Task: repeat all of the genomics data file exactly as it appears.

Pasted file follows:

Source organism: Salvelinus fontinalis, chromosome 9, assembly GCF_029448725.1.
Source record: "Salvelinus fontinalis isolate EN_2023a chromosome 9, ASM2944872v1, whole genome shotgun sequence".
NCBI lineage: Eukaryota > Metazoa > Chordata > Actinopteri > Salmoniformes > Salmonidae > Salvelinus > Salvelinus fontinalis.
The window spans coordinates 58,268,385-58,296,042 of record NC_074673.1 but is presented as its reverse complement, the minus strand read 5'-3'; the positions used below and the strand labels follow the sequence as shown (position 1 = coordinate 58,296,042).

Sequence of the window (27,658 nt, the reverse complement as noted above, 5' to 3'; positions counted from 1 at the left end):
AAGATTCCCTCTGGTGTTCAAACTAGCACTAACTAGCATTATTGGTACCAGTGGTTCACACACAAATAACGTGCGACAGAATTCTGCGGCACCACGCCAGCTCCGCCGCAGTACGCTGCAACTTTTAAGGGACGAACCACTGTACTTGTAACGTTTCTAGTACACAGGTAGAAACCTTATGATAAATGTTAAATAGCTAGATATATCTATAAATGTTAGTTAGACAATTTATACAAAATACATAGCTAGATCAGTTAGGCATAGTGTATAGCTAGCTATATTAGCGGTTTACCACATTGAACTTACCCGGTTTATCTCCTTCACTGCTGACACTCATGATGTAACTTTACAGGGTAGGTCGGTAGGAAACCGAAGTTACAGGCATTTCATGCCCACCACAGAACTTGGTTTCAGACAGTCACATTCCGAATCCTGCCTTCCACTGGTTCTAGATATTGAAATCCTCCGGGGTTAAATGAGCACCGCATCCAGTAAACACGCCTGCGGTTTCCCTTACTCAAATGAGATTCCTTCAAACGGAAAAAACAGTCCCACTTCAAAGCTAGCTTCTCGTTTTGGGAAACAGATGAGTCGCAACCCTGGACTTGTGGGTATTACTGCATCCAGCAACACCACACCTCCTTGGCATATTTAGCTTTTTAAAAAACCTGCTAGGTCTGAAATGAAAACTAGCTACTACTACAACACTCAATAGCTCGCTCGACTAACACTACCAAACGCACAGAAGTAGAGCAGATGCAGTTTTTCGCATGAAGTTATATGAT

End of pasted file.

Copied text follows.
Source organism: Salvelinus fontinalis, chromosome 9, assembly GCF_029448725.1.
Source record: "Salvelinus fontinalis isolate EN_2023a chromosome 9, ASM2944872v1, whole genome shotgun sequence".
NCBI lineage: Eukaryota > Metazoa > Chordata > Actinopteri > Salmoniformes > Salmonidae > Salvelinus > Salvelinus fontinalis.
The window spans coordinates 58,268,385-58,296,042 of record NC_074673.1 but is presented as its reverse complement, the minus strand read 5'-3'; the positions used below and the strand labels follow the sequence as shown (position 1 = coordinate 58,296,042).

Sequence of the window (27,658 nt, the reverse complement as noted above, 5' to 3'; positions counted from 1 at the left end):
AAGATTCCCTCTGGTGTTCAAACTAGCACTAACTAGCATTATTGGTACCAGTGGTTCACACACAAATAACGTGCGACAGAATTCTGCGGCACCACGCCAGCTCCGCCGCAGTACGCTGCAACTTTTAAGGGACGAACCACTGTACTTGTAACGTTTCTAGTACACAGGTAGAAACCTTATGATAAATGTTAAATAGCTAGATATATCTATAAATGTTAGTTAGACAATTTATACAAAATACATAGCTAGATCAGTTAGGCATAGTGTATAGCTAGCTATATTAGCGGTTTACCACATTGAACTTACCCGGTTTATCTCCTTCACTGCTGACACTCATGATGTAACTTTACAGGGTAGGTCGGTAGGAAACCGAAGTTACAGGCATTTCATGCCCACCACAGAACTTGGTTTCAGACAGTCACATTCCGAATCCTGCCTTCCACTGGTTCTAGATATTGAAATCCTCCGGGGTTAAATGAGCACCGCATCCAGTAAACACGCCTGCGGTTTCCCTTACTCAAATGAGATTCCTTCAAACGGAAAAAACAGTCCCACTTCAAAGCTAGCTTCTCGTTTTGGGAAACAGATGAGTCGCAACCCTGGACTTGTGGGTATTACTGCATCCAGCAACACCACACCTCCTTGGCATATTTAGCTTTTTAAAAAACCTGCTAGGTCTGAAATGAAAACTAGCTACTACTACAACACTCAATAGCTCGCTCGACTAACACTACCAAACGCACAGAAGTAGAGCAGATGCAGTTTTTCGCATGAAGTTATATGAT